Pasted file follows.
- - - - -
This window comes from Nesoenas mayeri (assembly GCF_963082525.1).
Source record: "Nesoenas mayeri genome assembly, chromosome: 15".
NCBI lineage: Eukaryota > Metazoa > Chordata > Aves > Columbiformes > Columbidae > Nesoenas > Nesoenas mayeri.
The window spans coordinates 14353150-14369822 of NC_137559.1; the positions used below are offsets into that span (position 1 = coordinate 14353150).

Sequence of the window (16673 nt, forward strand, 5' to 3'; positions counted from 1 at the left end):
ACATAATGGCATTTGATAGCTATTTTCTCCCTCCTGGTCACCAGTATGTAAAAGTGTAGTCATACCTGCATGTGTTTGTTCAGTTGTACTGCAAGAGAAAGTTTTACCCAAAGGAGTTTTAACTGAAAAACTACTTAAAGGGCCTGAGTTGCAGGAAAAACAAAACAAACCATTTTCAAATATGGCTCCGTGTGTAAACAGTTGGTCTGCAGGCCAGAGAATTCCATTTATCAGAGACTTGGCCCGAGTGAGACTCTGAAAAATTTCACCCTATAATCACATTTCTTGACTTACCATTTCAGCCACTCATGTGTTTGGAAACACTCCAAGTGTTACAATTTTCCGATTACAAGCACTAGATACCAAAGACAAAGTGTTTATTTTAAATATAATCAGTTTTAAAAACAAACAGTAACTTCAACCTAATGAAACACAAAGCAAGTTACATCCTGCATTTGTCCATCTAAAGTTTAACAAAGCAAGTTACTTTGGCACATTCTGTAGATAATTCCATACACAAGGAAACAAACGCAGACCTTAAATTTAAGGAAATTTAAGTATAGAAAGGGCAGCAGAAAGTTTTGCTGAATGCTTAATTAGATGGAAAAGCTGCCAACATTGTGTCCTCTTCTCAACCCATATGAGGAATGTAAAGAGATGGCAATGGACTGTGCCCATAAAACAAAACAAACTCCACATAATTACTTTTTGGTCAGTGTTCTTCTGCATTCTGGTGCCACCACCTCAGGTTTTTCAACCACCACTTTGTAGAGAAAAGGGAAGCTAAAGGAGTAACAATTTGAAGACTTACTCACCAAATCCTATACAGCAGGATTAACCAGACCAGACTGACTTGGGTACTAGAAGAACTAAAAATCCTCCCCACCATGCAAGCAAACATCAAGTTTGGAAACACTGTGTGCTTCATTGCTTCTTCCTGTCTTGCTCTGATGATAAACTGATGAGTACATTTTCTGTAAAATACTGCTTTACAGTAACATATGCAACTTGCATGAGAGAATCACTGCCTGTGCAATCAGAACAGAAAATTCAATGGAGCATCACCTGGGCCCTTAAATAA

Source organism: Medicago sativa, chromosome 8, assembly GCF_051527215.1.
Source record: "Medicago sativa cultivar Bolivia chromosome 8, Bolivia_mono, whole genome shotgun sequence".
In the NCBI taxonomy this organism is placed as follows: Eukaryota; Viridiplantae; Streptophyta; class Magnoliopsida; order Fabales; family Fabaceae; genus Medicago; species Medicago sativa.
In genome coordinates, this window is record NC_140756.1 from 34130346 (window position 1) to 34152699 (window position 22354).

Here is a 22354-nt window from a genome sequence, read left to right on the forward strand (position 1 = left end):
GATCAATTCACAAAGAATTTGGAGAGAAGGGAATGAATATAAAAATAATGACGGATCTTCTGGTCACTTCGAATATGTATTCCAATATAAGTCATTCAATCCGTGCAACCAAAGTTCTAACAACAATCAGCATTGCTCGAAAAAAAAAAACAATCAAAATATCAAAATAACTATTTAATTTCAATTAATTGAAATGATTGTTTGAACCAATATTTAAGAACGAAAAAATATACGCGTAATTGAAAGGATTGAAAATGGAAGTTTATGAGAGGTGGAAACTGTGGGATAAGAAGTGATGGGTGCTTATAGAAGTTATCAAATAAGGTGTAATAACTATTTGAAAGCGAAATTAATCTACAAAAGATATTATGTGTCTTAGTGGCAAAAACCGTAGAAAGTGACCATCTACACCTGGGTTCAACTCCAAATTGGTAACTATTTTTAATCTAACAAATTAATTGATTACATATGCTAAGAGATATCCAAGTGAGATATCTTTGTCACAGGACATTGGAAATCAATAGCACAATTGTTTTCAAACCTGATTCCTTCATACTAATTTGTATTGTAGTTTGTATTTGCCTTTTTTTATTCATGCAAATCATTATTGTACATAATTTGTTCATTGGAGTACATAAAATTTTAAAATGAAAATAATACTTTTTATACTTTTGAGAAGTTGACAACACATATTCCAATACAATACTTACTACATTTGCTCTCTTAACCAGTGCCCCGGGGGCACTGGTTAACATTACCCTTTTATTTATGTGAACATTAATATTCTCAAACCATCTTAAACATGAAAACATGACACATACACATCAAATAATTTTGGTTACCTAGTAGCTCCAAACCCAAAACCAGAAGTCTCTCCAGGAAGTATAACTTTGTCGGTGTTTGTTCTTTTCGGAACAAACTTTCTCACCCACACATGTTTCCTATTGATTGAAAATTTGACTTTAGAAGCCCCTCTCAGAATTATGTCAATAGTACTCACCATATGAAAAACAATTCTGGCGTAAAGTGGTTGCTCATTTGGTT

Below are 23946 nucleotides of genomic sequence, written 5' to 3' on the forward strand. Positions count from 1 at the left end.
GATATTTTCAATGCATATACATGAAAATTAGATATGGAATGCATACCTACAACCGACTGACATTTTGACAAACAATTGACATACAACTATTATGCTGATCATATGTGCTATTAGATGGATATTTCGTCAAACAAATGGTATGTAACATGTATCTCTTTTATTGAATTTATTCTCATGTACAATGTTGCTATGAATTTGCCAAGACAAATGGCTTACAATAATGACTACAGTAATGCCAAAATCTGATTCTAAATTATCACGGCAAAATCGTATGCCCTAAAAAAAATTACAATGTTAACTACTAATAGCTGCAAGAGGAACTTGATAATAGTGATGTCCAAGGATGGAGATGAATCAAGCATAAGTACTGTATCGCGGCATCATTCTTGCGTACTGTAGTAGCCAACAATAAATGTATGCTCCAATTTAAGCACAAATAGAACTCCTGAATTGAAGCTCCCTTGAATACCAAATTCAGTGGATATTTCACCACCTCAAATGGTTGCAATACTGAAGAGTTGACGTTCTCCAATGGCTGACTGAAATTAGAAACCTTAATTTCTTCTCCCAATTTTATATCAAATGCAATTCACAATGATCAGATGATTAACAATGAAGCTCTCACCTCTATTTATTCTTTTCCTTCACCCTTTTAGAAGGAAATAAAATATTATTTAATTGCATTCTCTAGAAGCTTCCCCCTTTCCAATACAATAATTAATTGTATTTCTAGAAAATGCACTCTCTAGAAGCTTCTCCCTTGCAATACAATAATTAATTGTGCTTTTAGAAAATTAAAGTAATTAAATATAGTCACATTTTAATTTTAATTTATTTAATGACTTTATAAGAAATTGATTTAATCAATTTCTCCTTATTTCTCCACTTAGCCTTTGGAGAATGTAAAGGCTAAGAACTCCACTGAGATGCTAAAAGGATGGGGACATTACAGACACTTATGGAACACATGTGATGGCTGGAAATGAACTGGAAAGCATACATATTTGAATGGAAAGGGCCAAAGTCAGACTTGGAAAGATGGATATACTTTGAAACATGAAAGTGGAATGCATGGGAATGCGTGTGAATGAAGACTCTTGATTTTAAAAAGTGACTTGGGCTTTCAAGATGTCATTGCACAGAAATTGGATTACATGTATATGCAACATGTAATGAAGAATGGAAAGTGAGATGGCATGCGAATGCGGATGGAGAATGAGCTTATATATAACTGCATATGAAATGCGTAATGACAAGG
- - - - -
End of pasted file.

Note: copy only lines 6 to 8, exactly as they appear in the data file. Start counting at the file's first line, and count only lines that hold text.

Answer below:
ACATAATGGCATTTGATAGCTATTTTCTCCCTCCTGGTCACCAGTATGTAAAAGTGTAGTCATACCTGCATGTGTTTGTTCAGTTGTACTGCAAGAGAAAGTTTTACCCAAAGGAGTTTTAACTGAAAAACTACTTAAAGGGCCTGAGTTGCAGGAAAAACAAAACAAACCATTTTCAAATATGGCTCCGTGTGTAAACAGTTGGTCTGCAGGCCAGAGAATTCCATTTATCAGAGACTTGGCCCGAGTGAGACTCTGAAAAATTTCACCCTATAATCACATTTCTTGACTTACCATTTCAGCCACTCATGTGTTTGGAAACACTCCAAGTGTTACAATTTTCCGATTACAAGCACTAGATACCAAAGACAAAGTGTTTATTTTAAATATAATCAGTTTTAAAAACAAACAGTAACTTCAACCTAATGAAACACAAAGCAAGTTACATCCTGCATTTGTCCATCTAAAGTTTAACAAAGCAAGTTACTTTGGCACATTCTGTAGATAATTCCATACACAAGGAAACAAACGCAGACCTTAAATTTAAGGAAATTTAAGTATAGAAAGGGCAGCAGAAAGTTTTGCTGAATGCTTAATTAGATGGAAAAGCTGCCAACATTGTGTCCTCTTCTCAACCCATATGAGGAATGTAAAGAGATGGCAATGGACTGTGCCCATAAAACAAAACAAACTCCACATAATTACTTTTTGGTCAGTGTTCTTCTGCATTCTGGTGCCACCACCTCAGGTTTTTCAACCACCACTTTGTAGAGAAAAGGGAAGCTAAAGGAGTAACAATTTGAAGACTTACTCACCAAATCCTATACAGCAGGATTAACCAGACCAGACTGACTTGGGTACTAGAAGAACTAAAAATCCTCCCCACCATGCAAGCAAACATCAAGTTTGGAAACACTGTGTGCTTCATTGCTTCTTCCTGTCTTGCTCTGATGATAAACTGATGAGTACATTTTCTGTAAAATACTGCTTTACAGTAACATATGCAACTTGCATGAGAGAATCACTGCCTGTGCAATCAGAACAGAAAATTCAATGGAGCATCACCTGGGCCCTTAAATAA

Source organism: Medicago sativa, chromosome 8, assembly GCF_051527215.1.
Source record: "Medicago sativa cultivar Bolivia chromosome 8, Bolivia_mono, whole genome shotgun sequence".